To explore the qualities needed in 21st century teachers’ lives, we sought the stories of six practising teachers over a two-year period. Because narratives help capture human experience, we drew upon a narrative inquiry approach. However, their large stories were not enough to capture the range of attributes we sought in our participants’ teacher identities. We also drew upon their small stories, captured particularly in the initial interview.
Bamberg and Georgakopoulou (2008) define small stories as often past, future, and hypothetical tellings that might well lack narrative structure, because they can be mere fleeting unfinished thoughts. Researchers often dismiss these stories as being off-track or unfinished, yet Bamberg and Georgakopoulou believe these fragments could hold powerful and insightful meaning. By having people talk about their lives, aspects of their interiority become visible. In such moments of micro change, Bamberg (2016) believes one’s identity is sharpened. A ‘small stories’ focus from different perspectives can examine incremental changes that have brought these participants to where there they are in the moment. They recognize the way individuals position themselves in the storylines and the contradictions and ambiguities that ensue.
After securing Ethics approval at one of our universities and with the Department of Education, participants were drawn from students we had taught who we felt fostered intellectually curious, creative, and imaginative thinking. We had kept in touch with these people and wanted to understand more of their post-graduation lives. We asked them (two beginning and four more experienced teachers in primary and secondary sectors) to participate in three interviews that addressed their childhoods, their schooling, their teaching practices, and how they reflect on their own teaching identities. From the textures of their stories, we asked how their pre-teaching lives shape their current practices.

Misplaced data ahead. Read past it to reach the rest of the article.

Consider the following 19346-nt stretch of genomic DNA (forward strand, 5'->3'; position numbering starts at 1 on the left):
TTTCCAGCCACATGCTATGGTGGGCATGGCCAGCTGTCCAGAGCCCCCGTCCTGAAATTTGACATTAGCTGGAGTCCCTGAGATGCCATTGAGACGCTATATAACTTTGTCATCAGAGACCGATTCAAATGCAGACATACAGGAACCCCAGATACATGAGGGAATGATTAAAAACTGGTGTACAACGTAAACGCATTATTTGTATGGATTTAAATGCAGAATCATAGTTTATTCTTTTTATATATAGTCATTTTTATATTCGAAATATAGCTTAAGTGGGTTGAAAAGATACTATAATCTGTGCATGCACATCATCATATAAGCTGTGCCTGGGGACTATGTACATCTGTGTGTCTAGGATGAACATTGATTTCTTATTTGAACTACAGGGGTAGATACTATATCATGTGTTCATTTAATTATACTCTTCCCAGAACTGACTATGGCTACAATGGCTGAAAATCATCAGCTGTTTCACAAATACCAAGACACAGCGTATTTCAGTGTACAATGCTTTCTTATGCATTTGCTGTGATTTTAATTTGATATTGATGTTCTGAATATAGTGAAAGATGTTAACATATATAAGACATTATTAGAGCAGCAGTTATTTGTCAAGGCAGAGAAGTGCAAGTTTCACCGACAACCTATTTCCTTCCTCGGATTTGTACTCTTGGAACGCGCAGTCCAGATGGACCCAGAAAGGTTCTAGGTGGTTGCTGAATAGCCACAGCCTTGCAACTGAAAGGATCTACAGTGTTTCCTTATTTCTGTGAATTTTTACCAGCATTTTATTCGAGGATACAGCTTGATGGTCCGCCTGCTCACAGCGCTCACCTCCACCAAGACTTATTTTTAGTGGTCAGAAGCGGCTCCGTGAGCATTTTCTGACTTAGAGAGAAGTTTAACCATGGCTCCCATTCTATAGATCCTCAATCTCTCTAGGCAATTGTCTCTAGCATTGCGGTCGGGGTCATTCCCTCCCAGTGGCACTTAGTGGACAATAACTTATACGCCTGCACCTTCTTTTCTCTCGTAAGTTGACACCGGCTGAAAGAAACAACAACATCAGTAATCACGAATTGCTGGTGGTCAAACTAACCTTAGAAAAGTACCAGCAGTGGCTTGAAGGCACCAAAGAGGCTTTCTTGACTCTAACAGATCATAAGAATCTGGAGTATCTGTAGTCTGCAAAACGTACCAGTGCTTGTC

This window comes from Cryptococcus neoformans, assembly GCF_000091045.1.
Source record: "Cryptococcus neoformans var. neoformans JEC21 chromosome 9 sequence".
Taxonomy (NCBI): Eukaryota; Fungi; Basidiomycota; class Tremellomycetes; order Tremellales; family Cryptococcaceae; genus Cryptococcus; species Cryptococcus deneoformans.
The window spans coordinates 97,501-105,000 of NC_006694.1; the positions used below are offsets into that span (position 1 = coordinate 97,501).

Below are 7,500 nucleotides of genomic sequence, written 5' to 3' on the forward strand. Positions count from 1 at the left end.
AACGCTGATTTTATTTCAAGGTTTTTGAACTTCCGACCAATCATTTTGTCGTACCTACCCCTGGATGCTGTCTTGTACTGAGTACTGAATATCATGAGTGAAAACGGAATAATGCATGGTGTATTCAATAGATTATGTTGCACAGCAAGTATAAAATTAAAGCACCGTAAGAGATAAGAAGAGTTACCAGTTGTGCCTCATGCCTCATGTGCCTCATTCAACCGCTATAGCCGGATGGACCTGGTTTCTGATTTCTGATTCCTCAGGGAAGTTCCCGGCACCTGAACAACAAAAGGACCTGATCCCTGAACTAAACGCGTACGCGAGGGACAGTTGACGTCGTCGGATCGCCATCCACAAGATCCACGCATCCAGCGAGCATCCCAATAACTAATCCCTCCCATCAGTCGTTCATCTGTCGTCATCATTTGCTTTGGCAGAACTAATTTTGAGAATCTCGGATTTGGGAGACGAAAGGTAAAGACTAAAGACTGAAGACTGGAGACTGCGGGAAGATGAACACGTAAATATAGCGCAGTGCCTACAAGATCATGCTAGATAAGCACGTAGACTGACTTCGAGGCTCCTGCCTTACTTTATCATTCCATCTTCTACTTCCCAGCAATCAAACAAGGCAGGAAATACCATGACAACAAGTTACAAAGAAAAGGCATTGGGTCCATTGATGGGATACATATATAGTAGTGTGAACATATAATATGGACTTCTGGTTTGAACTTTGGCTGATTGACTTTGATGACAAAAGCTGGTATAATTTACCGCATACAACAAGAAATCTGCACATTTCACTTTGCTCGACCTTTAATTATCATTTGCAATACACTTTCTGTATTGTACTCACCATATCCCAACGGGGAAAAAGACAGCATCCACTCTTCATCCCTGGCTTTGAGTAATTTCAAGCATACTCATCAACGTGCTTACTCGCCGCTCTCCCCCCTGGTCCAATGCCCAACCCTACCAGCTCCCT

Participants were teaching in diverse disciplines and sectors with varied learners, learning environments, and philosophies. Therefore, we devised questions inclusive of all differences. To pilot the questions posed, we answered them ourselves. In addition, we took care to devise questions that evoked conversations eliciting stories rather than answers. Stories grew and deepened over face-to-face and online exchanges. Additionally, we invited teachers to address further issues and correspond with each other in an online forum.